There’s a Reason Lethwei is the Most Vicious Striking Art on the Planet… The Myanmarian National Sport Allows Headbutts and Sometimes They Produce Moments of Magic Like This Insane Headbutt KO Finish… 

Move over Bareknuckle FC. The US promotion would have you believe that they are the most brutal combat sport system in the world, but that’s simply not true. We’re not disrespecting the athletes who put their bodies and faces on the line, but we’ve got to be real: Lethwei is the most devastating striking art out there.

Lethwei, AKA Burmese bare-knuckle boxing is from Myanmar and is basically an even more hardcore version of Muay Thai. It’s like somebody said that Muay Thai was too gentle and decided to remove the gloves and add in headbutts.

The ability to headbutt your opponent is one of the most distinctive features of this crazy sport. Check out a devastating finish that happened at the weekend, and you can see just how effective a headbutt can be.


Is there a better way to beat somebody than by torpedoing your head into their skull? Shan Tauk sent Petchubon straight to the shadow realm with an absolute missile of a headbutt at the Siam Kard Chuek event in Thailand. You can almost feel the vibration from this massive hit.

Headbutts are obviously not legal in MMA now, but should they be? When it comes to certain rules and banned moves, commissions appear to be more concerned about appearances rather than the actual amount of damage that will happen. What’s more dangerous: a spinning back heel kick to the temple with the force of a sledgehammer or a short-range headbutt?

YouTube video


Despite the clip above demonstrating how effective a well-timed headbutt can be, it’s actually rare enough that a headbutt KO happens in Lethwei. Usually, they are used to stun the opponent, causing them to lift their hands up. Then you can follow up quickly with an elbow, or attack the body.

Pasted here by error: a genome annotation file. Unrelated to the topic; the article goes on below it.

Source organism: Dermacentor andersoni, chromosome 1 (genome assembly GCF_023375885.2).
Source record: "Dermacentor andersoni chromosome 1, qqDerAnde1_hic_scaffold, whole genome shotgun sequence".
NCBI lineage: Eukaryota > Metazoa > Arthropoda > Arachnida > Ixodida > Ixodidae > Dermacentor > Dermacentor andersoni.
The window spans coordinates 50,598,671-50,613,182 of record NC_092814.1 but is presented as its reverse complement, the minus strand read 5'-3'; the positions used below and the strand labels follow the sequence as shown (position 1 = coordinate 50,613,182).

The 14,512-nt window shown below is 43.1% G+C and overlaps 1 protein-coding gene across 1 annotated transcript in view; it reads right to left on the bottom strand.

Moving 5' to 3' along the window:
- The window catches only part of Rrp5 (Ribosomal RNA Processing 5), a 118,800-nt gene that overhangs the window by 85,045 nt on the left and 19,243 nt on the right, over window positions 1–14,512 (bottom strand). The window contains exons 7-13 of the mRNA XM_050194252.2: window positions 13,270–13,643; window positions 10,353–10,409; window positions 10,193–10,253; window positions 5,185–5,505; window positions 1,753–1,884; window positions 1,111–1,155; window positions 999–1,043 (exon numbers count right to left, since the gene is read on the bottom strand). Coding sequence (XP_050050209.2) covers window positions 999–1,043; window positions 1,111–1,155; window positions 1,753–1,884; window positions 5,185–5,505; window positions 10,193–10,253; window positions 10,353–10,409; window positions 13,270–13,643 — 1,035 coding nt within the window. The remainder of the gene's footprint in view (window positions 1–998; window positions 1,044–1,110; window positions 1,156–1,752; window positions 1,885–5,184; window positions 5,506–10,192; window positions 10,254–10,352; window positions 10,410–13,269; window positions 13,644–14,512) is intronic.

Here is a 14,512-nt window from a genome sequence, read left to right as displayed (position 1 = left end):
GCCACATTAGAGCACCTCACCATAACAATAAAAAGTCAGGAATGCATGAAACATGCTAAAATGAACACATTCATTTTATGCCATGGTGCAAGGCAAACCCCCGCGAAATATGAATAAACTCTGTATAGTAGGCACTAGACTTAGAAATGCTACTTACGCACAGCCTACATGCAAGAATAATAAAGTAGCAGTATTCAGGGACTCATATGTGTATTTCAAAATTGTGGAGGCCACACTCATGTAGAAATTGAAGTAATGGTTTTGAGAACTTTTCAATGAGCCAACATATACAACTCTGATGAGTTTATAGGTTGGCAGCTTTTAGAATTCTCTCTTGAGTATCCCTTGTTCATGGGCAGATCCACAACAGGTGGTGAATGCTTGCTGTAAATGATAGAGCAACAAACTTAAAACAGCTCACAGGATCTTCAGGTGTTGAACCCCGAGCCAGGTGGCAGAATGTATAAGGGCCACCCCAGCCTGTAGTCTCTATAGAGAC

Mistiming a headbutt can be very dangerous because you open yourself up. Especially if you’re launching yourself forward with power like Shan Tauk does above. All it takes is for the opponent to see it coming and bang – you’ve been smashed to the ground.

Another problem is that you could actually injure yourself by headbutting somebody. Lethwei fighters risk opening up cuts on their own faces which can affect their performance for the rest of the fight, or even stunning themselves. It’s a dangerous move if used incorrectly.


Lethwei as a martial art is growing in popularity. As more and more fighters from across the globe search for new ways to make money, an increasing number of international combat sports athletes are flocking to Myanmar to take part in open weight competitions.

While many Myanmarians are unhappy with foreign fighters coming in and winning, they’re also proud to see this devastating art receive some attention from across the globe. The likes of highly successful Canadian champion Dave Leduc have helped to achieve the balance between tradition and modern promotion.

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